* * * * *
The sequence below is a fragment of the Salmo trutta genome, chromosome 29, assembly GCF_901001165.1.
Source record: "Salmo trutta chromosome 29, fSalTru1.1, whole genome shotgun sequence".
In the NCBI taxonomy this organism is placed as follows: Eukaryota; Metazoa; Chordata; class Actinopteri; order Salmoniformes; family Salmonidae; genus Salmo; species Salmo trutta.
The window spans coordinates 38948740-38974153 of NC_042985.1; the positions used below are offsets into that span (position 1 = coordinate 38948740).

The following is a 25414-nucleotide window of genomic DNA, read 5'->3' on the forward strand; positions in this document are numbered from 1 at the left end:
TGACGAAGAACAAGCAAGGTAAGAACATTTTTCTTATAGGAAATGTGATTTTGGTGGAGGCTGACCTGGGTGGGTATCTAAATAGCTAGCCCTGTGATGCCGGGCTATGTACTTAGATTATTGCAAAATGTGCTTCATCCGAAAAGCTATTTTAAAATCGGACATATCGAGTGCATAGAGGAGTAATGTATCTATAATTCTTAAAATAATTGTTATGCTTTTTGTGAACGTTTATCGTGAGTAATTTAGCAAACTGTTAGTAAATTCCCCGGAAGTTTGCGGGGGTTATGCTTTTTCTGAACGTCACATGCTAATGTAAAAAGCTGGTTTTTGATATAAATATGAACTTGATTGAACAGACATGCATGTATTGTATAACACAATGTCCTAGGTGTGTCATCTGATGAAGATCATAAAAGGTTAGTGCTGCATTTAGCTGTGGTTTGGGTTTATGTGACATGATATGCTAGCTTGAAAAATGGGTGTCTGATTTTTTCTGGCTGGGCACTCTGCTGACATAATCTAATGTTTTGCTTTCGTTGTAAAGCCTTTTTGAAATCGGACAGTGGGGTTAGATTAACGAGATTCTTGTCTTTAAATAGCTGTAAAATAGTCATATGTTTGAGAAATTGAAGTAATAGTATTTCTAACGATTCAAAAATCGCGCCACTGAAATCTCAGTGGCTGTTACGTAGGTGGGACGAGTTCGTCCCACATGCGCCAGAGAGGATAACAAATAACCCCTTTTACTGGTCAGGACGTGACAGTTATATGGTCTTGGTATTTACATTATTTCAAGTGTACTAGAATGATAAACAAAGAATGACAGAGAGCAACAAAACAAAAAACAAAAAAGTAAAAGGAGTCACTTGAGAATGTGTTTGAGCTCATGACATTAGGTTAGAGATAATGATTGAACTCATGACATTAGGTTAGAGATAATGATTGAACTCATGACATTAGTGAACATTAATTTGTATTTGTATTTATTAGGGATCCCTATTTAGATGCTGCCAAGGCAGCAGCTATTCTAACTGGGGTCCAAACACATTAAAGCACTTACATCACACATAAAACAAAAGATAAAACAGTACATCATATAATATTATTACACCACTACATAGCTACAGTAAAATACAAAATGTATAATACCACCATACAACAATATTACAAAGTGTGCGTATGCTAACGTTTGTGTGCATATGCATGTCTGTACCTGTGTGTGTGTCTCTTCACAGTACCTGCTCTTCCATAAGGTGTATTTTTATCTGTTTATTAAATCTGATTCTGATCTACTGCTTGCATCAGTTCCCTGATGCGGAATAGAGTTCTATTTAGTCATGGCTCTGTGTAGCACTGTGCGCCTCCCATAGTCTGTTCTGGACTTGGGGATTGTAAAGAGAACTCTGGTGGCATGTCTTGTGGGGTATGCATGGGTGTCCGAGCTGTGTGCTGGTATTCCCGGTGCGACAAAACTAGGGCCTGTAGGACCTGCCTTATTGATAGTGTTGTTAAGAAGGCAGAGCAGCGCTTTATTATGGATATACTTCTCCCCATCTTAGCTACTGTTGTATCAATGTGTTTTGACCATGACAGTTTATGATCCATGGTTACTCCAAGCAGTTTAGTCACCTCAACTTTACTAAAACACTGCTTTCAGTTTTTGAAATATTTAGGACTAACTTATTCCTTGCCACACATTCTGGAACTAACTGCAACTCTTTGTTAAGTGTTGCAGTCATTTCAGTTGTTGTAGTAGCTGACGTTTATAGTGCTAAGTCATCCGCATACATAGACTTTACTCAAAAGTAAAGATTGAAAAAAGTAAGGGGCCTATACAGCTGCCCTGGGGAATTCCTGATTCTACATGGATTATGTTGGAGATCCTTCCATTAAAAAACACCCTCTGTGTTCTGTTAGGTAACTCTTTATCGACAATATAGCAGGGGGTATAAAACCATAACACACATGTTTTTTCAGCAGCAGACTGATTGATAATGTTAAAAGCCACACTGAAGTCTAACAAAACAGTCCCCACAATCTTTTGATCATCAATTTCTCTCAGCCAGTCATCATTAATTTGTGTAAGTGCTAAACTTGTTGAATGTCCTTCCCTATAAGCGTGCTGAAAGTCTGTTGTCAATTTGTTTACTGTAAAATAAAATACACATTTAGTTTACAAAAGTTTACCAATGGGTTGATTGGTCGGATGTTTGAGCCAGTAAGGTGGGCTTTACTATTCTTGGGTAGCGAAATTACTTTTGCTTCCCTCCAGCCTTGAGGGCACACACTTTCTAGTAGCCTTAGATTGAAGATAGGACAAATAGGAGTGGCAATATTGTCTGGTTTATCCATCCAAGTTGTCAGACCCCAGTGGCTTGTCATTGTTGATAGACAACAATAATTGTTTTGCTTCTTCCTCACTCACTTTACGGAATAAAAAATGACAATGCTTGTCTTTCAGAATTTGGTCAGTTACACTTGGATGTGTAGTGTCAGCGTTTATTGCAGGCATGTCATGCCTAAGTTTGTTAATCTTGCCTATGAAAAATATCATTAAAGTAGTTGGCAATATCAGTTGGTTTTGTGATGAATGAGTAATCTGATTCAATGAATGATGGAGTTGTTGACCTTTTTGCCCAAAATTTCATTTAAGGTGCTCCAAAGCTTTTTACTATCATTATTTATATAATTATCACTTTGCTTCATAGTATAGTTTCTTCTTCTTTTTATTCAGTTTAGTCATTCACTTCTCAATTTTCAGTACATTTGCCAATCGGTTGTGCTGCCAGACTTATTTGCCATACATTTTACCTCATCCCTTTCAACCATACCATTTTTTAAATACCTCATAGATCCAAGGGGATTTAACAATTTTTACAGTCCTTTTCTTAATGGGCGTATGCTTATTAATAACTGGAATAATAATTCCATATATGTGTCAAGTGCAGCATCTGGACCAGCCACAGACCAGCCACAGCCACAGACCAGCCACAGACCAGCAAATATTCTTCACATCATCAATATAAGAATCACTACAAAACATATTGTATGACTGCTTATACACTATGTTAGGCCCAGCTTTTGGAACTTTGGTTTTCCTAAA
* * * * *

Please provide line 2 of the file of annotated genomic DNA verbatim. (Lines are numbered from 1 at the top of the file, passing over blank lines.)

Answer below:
Source record: "Salmo trutta chromosome 29, fSalTru1.1, whole genome shotgun sequence".